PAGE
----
not more than a single dB increase.

When accessed, occasional chatter from the hard drive can be heard, but at
a very low level, with peaks getting no higher than 1 dBA@1m above the norm.
Placed on a carpeted floor under a desk, that chatter is all but inaudble
beyond 1m distance. The Antec P183 may be getting long in the tooth in some
ways, but there’s no denying the acoustic qualities of its composite-layered
panels and heavy internal frame.

The ISO 7779 computer noise standard’s defined "Seated User Position"
SPL places the microphone about 0.6m away from the top/front of the PC, which
explains the 2 dBA higher readings. This is an unrealistically close distance
for a PC in a case as large as the Antec P183, which is designed for placement
on the floor; few users would put it on top of the desk.

2. Cooling

The components stayed well under maximum safe limits through most the testing,
but under Prime95+Furmark, the CPU got close to Intel’s maximum safe recommended
temperature of 72°C. No throttling was seen, however, but users may want
to monitor component temperatures when running extreme CPU-intensive tasks
during hot weather. The GPU, on the other hand, never even got close to its
limits; it has over 20°C headroom. Heat-wary gamers need not worry while
playing to their heart’s content on this machine. All the other component
temperatures stayed very modest even under extreme load.

It is interesting to note that the maximum speed of the CPU was only 610
RPM even after an hour of Prime95+Furmark. In contrast, the fans on the Asus
Geforce GTX 670 2GB DirectCU II video card reached 2220 RPM during the same
test. This suggests the bulk of the noise increase at full load was caused
by the video card fans, and therefore, there is some leeway for Puget to adjust
the CPU cooling fan up a notch to improve CPU cooling without any noise penalty,
as any increase in CPU fan noise can probably be masked by the GPU cooling

3. Power

The idle state AC power consumption of 76W is about what you’d expect for
a modern powerful gaming system. The maximum CPU/GPU load power of 270W AC
is higher than any previous system from Puget, but significantly lower than
the 320W of the AVADirect
Quiet Gaming PC with GTX680
; that GTX680 is the obvious difference. Until
the GPU become seriously engaged, AC power draw is unlikely to exceed the
124W seen in Prime95. Power draw when shut down is an insignificant 0.3W.

4. Performance

No performance benchmarks were run on the system. The high performance of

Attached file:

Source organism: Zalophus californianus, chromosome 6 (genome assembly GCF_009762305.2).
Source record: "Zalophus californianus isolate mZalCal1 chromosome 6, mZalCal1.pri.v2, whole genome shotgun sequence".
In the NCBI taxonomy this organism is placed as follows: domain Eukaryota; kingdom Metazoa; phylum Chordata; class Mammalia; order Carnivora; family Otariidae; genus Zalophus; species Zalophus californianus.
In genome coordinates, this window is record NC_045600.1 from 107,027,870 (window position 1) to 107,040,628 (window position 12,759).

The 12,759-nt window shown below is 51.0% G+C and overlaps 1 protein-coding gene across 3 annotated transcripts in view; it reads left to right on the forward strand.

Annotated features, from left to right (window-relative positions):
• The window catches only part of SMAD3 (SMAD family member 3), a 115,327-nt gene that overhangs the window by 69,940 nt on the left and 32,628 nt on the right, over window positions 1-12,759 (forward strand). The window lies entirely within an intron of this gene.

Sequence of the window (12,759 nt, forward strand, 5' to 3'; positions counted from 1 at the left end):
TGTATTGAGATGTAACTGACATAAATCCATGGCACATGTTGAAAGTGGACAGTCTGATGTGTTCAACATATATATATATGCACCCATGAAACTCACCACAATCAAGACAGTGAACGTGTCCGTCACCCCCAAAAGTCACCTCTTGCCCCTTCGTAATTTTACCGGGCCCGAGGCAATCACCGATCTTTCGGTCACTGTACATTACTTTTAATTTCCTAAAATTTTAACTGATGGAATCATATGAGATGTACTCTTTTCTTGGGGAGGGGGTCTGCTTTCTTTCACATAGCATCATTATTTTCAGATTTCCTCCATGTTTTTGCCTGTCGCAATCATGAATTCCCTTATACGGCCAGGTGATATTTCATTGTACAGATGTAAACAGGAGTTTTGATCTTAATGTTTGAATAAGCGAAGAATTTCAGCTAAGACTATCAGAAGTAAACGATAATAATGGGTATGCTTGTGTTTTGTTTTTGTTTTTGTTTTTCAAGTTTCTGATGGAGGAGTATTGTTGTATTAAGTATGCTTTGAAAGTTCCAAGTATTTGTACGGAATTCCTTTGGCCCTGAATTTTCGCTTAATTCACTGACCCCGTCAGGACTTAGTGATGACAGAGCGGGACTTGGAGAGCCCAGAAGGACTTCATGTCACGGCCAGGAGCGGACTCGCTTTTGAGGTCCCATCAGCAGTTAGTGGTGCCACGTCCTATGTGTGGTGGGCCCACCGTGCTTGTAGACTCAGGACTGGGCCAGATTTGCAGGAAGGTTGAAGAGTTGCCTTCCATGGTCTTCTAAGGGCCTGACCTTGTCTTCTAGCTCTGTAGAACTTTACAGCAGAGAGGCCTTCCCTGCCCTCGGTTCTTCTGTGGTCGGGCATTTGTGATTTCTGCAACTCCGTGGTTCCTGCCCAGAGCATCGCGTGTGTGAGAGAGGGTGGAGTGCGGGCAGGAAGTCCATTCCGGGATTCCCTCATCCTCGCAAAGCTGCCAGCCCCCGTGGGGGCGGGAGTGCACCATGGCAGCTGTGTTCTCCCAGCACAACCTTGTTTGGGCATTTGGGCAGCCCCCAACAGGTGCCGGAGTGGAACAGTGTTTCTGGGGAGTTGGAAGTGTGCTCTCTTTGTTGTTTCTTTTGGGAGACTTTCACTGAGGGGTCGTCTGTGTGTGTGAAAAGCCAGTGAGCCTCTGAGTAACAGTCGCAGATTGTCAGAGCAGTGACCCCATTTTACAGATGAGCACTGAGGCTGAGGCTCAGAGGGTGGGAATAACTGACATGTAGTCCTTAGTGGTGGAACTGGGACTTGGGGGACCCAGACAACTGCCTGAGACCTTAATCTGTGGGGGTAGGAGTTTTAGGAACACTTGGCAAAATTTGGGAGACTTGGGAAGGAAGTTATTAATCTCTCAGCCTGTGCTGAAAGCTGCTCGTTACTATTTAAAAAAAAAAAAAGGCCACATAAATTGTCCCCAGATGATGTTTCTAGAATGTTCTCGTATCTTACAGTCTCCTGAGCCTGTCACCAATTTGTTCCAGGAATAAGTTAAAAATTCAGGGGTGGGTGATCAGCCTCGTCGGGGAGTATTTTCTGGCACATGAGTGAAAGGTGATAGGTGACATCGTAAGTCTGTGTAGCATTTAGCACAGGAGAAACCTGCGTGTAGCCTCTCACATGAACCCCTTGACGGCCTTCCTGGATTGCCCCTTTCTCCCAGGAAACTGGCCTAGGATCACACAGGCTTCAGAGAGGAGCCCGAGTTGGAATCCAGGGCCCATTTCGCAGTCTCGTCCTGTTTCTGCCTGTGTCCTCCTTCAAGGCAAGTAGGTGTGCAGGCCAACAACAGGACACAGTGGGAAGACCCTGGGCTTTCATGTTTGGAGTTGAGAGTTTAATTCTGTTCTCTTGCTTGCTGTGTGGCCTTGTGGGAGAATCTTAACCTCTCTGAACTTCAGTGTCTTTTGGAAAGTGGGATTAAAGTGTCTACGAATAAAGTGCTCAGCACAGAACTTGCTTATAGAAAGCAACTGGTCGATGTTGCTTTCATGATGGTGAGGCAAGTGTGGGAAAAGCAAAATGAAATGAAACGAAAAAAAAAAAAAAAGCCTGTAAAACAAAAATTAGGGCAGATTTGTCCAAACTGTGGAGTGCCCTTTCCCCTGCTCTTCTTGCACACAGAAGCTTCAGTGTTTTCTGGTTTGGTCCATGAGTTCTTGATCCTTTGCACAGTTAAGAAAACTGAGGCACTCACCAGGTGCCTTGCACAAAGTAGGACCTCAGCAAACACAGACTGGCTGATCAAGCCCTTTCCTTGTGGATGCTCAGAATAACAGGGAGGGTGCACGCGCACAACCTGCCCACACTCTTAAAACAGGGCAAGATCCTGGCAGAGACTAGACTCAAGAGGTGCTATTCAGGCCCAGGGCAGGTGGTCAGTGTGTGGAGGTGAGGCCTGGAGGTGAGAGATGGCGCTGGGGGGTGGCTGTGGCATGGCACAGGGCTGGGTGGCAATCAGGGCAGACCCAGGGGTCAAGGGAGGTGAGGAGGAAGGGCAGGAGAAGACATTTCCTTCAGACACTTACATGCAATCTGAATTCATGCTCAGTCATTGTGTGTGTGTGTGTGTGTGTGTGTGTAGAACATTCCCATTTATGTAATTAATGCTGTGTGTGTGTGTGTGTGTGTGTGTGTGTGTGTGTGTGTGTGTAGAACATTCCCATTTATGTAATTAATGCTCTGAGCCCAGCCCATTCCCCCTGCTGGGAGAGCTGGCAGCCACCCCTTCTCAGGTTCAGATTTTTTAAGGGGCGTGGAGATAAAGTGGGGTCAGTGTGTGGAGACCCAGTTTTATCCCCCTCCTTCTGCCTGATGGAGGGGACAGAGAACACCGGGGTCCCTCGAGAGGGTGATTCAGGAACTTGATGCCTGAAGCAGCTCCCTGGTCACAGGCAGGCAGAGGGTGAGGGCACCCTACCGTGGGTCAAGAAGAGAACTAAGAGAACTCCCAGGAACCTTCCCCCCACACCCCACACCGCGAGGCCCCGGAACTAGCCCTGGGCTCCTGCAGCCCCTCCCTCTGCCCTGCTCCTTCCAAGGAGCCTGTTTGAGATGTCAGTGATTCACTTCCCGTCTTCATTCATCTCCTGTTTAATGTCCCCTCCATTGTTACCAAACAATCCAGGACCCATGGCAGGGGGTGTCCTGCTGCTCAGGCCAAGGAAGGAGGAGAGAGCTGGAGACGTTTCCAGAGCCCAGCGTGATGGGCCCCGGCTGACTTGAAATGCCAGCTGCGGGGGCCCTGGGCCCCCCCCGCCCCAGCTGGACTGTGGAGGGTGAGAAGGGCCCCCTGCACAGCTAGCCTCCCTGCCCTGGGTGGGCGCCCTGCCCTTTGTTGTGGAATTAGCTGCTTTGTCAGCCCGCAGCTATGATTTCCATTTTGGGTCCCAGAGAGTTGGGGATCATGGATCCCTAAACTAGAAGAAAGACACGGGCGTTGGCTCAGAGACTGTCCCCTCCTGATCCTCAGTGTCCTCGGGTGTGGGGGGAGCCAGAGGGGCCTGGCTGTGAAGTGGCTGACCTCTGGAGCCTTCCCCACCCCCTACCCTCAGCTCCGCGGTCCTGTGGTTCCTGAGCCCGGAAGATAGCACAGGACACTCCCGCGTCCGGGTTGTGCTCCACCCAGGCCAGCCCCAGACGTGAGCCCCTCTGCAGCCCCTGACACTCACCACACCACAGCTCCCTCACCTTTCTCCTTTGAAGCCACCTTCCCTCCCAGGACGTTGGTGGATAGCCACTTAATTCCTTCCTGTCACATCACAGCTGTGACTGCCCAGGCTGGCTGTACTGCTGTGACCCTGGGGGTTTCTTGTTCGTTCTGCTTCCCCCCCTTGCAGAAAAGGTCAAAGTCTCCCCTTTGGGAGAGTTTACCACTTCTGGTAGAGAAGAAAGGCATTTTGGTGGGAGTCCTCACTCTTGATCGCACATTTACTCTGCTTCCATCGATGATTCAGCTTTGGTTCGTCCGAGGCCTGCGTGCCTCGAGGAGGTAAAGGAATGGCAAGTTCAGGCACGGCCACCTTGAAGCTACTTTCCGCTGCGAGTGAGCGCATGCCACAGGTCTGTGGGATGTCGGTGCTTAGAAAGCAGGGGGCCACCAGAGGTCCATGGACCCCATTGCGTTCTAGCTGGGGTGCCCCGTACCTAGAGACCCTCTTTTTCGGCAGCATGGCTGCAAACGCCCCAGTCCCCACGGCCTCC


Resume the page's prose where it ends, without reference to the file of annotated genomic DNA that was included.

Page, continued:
the Intel i7-3770K is already well documented in the tech press; ditto for
the nVidia GTX670 and the Intel 520 120gb SSD used as the operating system
drive. There were no problem of any kind encountered during our testing. The
quick boot time of about 32 seconds (from power button press to actual usability
at the desktop) is excellent. Windows 8 Pro 64-bit has yet to be widely accepted
among power users, but all variants of Windows 7 continued to offered for
Puget PCs.

Certification Report on Puget Serenity Pro


The Puget Serenity Pro SPCR Edition is a welcome addition to the stable of
SPCR Certified Silent PCs. It is meticulously assembled, provides very high
gaming performance, draws relatively modest power even at full load, and is
extremely quiet even our hot room torture test conditions. As with the last
two Puget systems, it is hard to imagine any setting where the system’s noise
would be audible in normal use. The ambient noise floor in any common
human habitation is louder by many decibels. The noise bar has been set to a
new low (as in limbo dancing) for a powerful gaming computer.

Puget’s practice of cherry picking quieter components from their shelves for
SPCR Editions remains unique. This careful selection service, the thoughtful
airflow and noise reduction design, and the high performance all combine to
make our fourth Serenity PC test sample truly impressive. It bears comparison
even with PCs that have no moving parts; some of them will actually have more
electronic noise (high pitched, sometimes intermittent whine) than the Serenity
Pro. You do pay a premium for all the careful design, component selection and
execution, but the sheer luxury of the end result is hard to better, and Puget
offers lifetime serice and support.

* * *

PC page at Puget Custom Computers

The SPCR-certified Silent PC

Serenity i7 Sandy Bridge
PC, SPCR Edition

* * *

this article in the SPCR Forums.